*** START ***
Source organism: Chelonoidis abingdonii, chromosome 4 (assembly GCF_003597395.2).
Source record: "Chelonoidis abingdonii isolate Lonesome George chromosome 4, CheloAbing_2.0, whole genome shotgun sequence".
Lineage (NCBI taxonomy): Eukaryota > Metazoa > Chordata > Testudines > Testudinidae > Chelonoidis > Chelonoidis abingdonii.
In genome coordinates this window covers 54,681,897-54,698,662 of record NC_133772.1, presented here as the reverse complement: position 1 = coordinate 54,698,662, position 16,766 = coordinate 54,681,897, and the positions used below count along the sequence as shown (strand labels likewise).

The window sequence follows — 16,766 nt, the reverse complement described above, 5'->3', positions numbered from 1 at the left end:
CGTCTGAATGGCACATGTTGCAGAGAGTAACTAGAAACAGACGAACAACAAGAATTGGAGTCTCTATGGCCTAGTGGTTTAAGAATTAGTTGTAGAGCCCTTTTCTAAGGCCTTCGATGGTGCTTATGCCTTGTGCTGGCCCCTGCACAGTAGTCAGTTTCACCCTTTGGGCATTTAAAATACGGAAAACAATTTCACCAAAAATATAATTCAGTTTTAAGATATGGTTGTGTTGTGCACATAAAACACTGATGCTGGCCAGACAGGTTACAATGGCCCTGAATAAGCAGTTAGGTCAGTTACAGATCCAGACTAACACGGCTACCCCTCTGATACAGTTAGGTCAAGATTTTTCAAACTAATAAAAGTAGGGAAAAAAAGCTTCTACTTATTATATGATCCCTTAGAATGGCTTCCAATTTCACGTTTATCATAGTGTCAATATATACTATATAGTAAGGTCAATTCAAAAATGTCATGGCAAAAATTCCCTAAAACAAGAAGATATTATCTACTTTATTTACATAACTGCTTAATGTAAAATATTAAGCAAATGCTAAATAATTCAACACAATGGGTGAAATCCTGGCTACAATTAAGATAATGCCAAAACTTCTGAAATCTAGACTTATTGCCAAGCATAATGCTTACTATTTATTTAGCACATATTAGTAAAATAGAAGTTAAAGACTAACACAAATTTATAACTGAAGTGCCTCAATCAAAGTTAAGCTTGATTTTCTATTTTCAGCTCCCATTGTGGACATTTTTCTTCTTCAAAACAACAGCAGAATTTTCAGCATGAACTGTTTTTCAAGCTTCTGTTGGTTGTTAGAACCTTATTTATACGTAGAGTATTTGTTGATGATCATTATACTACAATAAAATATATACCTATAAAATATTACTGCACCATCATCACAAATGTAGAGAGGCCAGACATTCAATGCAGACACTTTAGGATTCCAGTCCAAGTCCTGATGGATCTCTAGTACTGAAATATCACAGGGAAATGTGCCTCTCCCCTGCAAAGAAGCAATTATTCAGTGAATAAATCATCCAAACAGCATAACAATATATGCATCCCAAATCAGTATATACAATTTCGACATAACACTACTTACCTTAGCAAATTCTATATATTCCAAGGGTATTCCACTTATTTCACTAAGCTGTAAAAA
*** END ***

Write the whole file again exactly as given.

Source organism: Chelonoidis abingdonii, chromosome 4 (assembly GCF_003597395.2).
Source record: "Chelonoidis abingdonii isolate Lonesome George chromosome 4, CheloAbing_2.0, whole genome shotgun sequence".
Lineage (NCBI taxonomy): Eukaryota > Metazoa > Chordata > Testudines > Testudinidae > Chelonoidis > Chelonoidis abingdonii.
In genome coordinates this window covers 54,681,897-54,698,662 of record NC_133772.1, presented here as the reverse complement: position 1 = coordinate 54,698,662, position 16,766 = coordinate 54,681,897, and the positions used below count along the sequence as shown (strand labels likewise).

The window sequence follows — 16,766 nt, the reverse complement described above, 5'->3', positions numbered from 1 at the left end:
CGTCTGAATGGCACATGTTGCAGAGAGTAACTAGAAACAGACGAACAACAAGAATTGGAGTCTCTATGGCCTAGTGGTTTAAGAATTAGTTGTAGAGCCCTTTTCTAAGGCCTTCGATGGTGCTTATGCCTTGTGCTGGCCCCTGCACAGTAGTCAGTTTCACCCTTTGGGCATTTAAAATACGGAAAACAATTTCACCAAAAATATAATTCAGTTTTAAGATATGGTTGTGTTGTGCACATAAAACACTGATGCTGGCCAGACAGGTTACAATGGCCCTGAATAAGCAGTTAGGTCAGTTACAGATCCAGACTAACACGGCTACCCCTCTGATACAGTTAGGTCAAGATTTTTCAAACTAATAAAAGTAGGGAAAAAAAGCTTCTACTTATTATATGATCCCTTAGAATGGCTTCCAATTTCACGTTTATCATAGTGTCAATATATACTATATAGTAAGGTCAATTCAAAAATGTCATGGCAAAAATTCCCTAAAACAAGAAGATATTATCTACTTTATTTACATAACTGCTTAATGTAAAATATTAAGCAAATGCTAAATAATTCAACACAATGGGTGAAATCCTGGCTACAATTAAGATAATGCCAAAACTTCTGAAATCTAGACTTATTGCCAAGCATAATGCTTACTATTTATTTAGCACATATTAGTAAAATAGAAGTTAAAGACTAACACAAATTTATAACTGAAGTGCCTCAATCAAAGTTAAGCTTGATTTTCTATTTTCAGCTCCCATTGTGGACATTTTTCTTCTTCAAAACAACAGCAGAATTTTCAGCATGAACTGTTTTTCAAGCTTCTGTTGGTTGTTAGAACCTTATTTATACGTAGAGTATTTGTTGATGATCATTATACTACAATAAAATATATACCTATAAAATATTACTGCACCATCATCACAAATGTAGAGAGGCCAGACATTCAATGCAGACACTTTAGGATTCCAGTCCAAGTCCTGATGGATCTCTAGTACTGAAATATCACAGGGAAATGTGCCTCTCCCCTGCAAAGAAGCAATTATTCAGTGAATAAATCATCCAAACAGCATAACAATATATGCATCCCAAATCAGTATATACAATTTCGACATAACACTACTTACCTTAGCAAATTCTATATATTCCAAGGGTATTCCACTTATTTCACTAAGCTGTAAAAA